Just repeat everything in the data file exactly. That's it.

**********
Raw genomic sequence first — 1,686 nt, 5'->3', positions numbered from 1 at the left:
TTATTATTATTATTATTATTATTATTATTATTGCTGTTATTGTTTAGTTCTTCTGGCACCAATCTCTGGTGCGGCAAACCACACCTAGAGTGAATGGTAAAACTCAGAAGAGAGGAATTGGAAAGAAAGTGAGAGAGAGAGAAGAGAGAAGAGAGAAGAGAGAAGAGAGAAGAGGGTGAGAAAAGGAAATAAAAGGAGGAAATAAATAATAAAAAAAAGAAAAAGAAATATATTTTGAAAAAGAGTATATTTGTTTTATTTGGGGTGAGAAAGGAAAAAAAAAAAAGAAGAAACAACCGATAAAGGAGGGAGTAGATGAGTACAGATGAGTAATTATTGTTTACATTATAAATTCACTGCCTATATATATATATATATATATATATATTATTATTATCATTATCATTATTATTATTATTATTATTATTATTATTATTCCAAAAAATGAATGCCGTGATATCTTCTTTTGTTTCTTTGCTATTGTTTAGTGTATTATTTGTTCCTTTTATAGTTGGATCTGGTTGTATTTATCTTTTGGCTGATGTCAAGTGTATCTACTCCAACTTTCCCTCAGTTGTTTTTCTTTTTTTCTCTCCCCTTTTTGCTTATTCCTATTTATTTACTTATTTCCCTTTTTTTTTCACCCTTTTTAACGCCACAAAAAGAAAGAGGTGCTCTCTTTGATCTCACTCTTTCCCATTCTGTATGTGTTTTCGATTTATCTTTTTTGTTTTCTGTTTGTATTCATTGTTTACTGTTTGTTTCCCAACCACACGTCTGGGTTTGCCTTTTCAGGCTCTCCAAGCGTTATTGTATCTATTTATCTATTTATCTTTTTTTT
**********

Raw genomic sequence first — 1,686 nt, 5'->3', positions numbered from 1 at the left:
TTATTATTATTATTATTATTATTATTATTATTGCTGTTATTGTTTAGTTCTTCTGGCACCAATCTCTGGTGCGGCAAACCACACCTAGAGTGAATGGTAAAACTCAGAAGAGAGGAATTGGAAAGAAAGTGAGAGAGAGAGAAGAGAGAAGAGAGAAGAGAGAAGAGAGAAGAGGGTGAGAAAAGGAAATAAAAGGAGGAAATAAATAATAAAAAAAAGAAAAAGAAATATATTTTGAAAAAGAGTATATTTGTTTTATTTGGGGTGAGAAAGGAAAAAAAAAAAAGAAGAAACAACCGATAAAGGAGGGAGTAGATGAGTACAGATGAGTAATTATTGTTTACATTATAAATTCACTGCCTATATATATATATATATATATATATATTATTATTATCATTATCATTATTATTATTATTATTATTATTATTATTATTCCAAAAAATGAATGCCGTGATATCTTCTTTTGTTTCTTTGCTATTGTTTAGTGTATTATTTGTTCCTTTTATAGTTGGATCTGGTTGTATTTATCTTTTGGCTGATGTCAAGTGTATCTACTCCAACTTTCCCTCAGTTGTTTTTCTTTTTTTCTCTCCCCTTTTTGCTTATTCCTATTTATTTACTTATTTCCCTTTTTTTTTCACCCTTTTTAACGCCACAAAAAGAAAGAGGTGCTCTCTTTGATCTCACTCTTTCCCATTCTGTATGTGTTTTCGATTTATCTTTTTTGTTTTCTGTTTGTATTCATTGTTTACTGTTTGTTTCCCAACCACACGTCTGGGTTTGCCTTTTCAGGCTCTCCAAGCGTTATTGTATCTATTTATCTATTTATCTTTTTTTT